Tasmania is known as the most southern and coldest state of Australia, facts which are entirely correct. It’s known for being cold and the vast areas of bush give an added sense of coldness. But does it snow in Tasmania?
Yes it does snow in Tasmania, but not as frequently as you would think. That’s because the altitude of Tasmania’s mountains isn’t very high in comparison to other mountains which receive frequent snowfall. To put things in perspective, the highest mountain in Tasmania, Mount Ossa, reaches a height of 1617 metres above sea level, which in comparison to other mountains across the world is somewhat small.
- Highest Mountain in Australia, Mount Kosciuszko (New South Wales) is 2228 metres above sea level.
- Highest Mountain in New Zealand, Mount Cook, is 3724 metres above sea level.
- Highest Mountain in the world, Mount Everest is 8848 metres above sea level.
When Does it Snow in Tasmania?
The snow in Tasmania mostly occurs during winter and the surrounding months, usually between April and October. Snow between November and March would only occur in the most irregular of weather events and would be unlikely to settle for more than 48 hours.
Where Does it Snow in Tasmania?
Now that we’ve put things into perspective, let’s talk about the great places where it does snow in Tasmania. What’s really special is that many of these places are easily accessible. One example of this is Mount Wellington, which is only a 30 minute drive from the centre of Hobart. Many of these locations are also in National Parks and World Heritage Areas, so you’re able to enjoy the snow within amazing scenery. Despite the lower altitudes, there are still skiing and snowboarding opportunities during winter.
Ben Lomond is Tasmania’s second highest peak and it’s highest regions have consistent snow during most of winter, with snow also regularly found during autumn and early spring. Walkers, skiers, snowboarders and nature lovers will enjoy the spectacular views and snowy alpine vegetation at Ben Lomond. When driving up the steep mountainous drive, you can enjoy the high dolerite cliffs and long spanning views across north-east Tasmania. The mountain road is known as Jacob’s Ladder, vehicles without four-wheel drive capabilities will require snow chains.
Ben Lomond National Park also offers one of the two ski fields in Tasmania and is a popular place for local skiers and snowboarders in Winter. Keep your eyes open, there’s plenty of wildlife to see such as the Bennets Wallaby, Eastern Quolls, Wedge-Tailed Eagles and Wombats.
Ben Lomond is only a one hour drive from Launceston and a three hour drive from Hobart.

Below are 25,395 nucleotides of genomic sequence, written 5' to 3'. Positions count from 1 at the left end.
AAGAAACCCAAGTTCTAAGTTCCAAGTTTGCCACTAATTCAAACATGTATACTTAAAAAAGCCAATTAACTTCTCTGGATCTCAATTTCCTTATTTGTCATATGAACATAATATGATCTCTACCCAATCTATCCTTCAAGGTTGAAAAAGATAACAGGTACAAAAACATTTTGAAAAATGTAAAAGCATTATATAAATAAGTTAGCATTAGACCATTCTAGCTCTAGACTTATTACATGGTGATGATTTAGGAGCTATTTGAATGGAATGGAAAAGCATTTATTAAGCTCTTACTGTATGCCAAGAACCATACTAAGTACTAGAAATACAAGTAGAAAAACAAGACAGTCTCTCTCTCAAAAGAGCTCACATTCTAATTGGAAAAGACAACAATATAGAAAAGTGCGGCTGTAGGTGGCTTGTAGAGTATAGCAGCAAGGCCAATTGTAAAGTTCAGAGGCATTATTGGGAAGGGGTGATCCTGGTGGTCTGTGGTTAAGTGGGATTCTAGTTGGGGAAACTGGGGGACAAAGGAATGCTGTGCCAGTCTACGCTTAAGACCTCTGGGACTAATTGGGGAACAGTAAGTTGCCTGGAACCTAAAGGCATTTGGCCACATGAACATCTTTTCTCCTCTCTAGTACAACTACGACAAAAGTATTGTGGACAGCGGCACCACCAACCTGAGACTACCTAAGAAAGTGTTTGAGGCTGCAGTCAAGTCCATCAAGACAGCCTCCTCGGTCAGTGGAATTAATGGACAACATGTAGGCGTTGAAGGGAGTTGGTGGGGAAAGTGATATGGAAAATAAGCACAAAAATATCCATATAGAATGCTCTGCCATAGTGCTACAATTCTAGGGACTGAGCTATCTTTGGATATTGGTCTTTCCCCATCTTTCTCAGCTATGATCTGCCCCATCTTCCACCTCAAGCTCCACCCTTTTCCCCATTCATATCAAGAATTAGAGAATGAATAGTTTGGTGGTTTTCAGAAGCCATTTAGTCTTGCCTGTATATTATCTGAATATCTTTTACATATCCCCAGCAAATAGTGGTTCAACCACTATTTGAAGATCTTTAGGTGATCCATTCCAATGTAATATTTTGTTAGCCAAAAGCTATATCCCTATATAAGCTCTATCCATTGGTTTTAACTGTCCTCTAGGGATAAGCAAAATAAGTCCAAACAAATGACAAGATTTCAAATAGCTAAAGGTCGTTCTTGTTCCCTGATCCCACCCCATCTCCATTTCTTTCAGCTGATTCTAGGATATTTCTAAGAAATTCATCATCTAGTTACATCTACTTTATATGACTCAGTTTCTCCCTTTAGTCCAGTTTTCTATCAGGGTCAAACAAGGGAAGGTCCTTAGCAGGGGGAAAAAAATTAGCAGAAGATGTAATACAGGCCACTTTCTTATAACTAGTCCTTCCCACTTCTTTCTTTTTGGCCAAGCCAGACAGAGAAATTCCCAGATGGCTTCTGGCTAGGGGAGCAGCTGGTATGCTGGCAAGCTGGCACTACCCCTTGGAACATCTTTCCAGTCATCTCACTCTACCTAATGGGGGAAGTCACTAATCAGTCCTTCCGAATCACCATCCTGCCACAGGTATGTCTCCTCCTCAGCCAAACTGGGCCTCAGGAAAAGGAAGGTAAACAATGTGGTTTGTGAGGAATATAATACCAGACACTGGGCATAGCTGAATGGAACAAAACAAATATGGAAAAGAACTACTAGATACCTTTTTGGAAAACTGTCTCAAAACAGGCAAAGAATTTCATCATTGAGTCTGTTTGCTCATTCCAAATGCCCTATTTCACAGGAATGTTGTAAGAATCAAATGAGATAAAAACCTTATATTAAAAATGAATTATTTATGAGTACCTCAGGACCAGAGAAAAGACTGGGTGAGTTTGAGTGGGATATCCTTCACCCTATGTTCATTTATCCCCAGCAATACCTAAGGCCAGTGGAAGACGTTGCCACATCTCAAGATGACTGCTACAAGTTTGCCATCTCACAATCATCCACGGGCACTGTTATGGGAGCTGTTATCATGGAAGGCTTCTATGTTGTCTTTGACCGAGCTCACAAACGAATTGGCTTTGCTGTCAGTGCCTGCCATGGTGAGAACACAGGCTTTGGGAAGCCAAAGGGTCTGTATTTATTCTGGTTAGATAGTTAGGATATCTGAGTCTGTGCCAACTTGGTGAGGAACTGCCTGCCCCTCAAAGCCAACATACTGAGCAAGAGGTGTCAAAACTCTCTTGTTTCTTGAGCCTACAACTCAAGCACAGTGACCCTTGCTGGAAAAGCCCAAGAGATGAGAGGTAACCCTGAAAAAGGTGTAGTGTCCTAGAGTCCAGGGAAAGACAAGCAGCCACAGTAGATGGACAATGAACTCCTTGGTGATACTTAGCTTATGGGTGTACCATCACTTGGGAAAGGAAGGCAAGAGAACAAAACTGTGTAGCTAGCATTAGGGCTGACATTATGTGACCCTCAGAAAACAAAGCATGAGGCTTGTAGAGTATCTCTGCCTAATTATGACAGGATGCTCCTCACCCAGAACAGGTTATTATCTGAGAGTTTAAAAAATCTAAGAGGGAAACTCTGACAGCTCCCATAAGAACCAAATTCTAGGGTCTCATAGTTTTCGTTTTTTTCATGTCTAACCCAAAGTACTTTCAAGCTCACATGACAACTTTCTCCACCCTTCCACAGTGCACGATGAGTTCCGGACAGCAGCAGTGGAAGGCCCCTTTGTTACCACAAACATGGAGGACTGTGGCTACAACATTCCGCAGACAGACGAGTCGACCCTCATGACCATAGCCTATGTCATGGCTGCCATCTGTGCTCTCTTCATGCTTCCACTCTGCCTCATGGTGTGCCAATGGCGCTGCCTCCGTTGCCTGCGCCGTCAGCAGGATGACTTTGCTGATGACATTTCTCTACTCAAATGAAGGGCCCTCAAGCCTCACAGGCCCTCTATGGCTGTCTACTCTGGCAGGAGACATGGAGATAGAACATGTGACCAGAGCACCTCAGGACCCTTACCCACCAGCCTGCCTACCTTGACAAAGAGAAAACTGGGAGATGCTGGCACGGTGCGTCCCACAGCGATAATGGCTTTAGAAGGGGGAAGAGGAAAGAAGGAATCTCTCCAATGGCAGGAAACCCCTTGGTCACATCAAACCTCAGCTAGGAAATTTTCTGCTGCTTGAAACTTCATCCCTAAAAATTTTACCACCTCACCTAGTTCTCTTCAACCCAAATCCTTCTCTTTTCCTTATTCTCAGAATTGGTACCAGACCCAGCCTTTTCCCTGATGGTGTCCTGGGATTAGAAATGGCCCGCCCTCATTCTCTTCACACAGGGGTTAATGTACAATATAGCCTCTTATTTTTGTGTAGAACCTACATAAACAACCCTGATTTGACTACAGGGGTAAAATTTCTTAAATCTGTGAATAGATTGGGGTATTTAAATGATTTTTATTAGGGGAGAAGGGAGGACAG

Cradle Mountain Lake St Clair National Park
If you’re not looking for a ski field, and want to enjoy the snow with some amazing scenery and bushwalking, the Cradle Mountain Lake St Clair National Park is a must see destination. The Cradle Mountain end of the national park is the favourite for most tourists. It’s picturesque and amazing as the sun glows on Dove Lake while snow and luscious alpine vegetation surround you.
This entire region is at a semi-high altitude and during winter you can see a thin layer of snow around the lakes, with thicker snow as you climb the peaks.
Several of the tracks here, including the popular 5.7 kilometre Dove Lake circuit, are set on a timber boardwalk which makes walking during snow and wet weather easier. When snow is present or likely to fall, the more challenging walks such as the Cradle Mountain peak should be avoided or only tackled by the most experienced walkers.
Mount Field National Park
There are also great opportunities to see snow in the south of Tasmania such as Mount Field National Park, a little over a one hour drive from Hobart. This national park is best known for Russell Falls, which is at a lower altitude near the park entrance. However, keep driving past the main visitor centre and you’ll come across a whole new environment.
The top of Mount Field National Park is vastly different to the lower altitudes. It’s much more open, with alpine vegetation that’s much lower in height than the tall trees surrounding Russell Falls. You’ll see snow here almost entirely throughout winter and often during autumn and early spring. The second of Tasmania’s two ski fields is found here, this one being smaller than Ben Lomond.
Does it Snow in Hobart?
It very rarely snows in Hobart city, as the altitude here is too low. However snow is a regular sight on Mount Wellington, the 1271 metre mountain that towers behind Hobart. It’s only a 30 minute drive from Hobart city to the top of Mount Wellington, making it a great destination for snow lovers.
Snow is found here constantly during winter and often during autumn and spring. In all except the coldest winter conditions you’re able to drive to the top of Mount Wellington where you can walk out of your car and be in the snow straight away. Unfortunately there are no ski fields here, but there are excellent walks and lookout points, which when not cloudy or foggy will provide expansive and outstanding views across south-east Tasmania.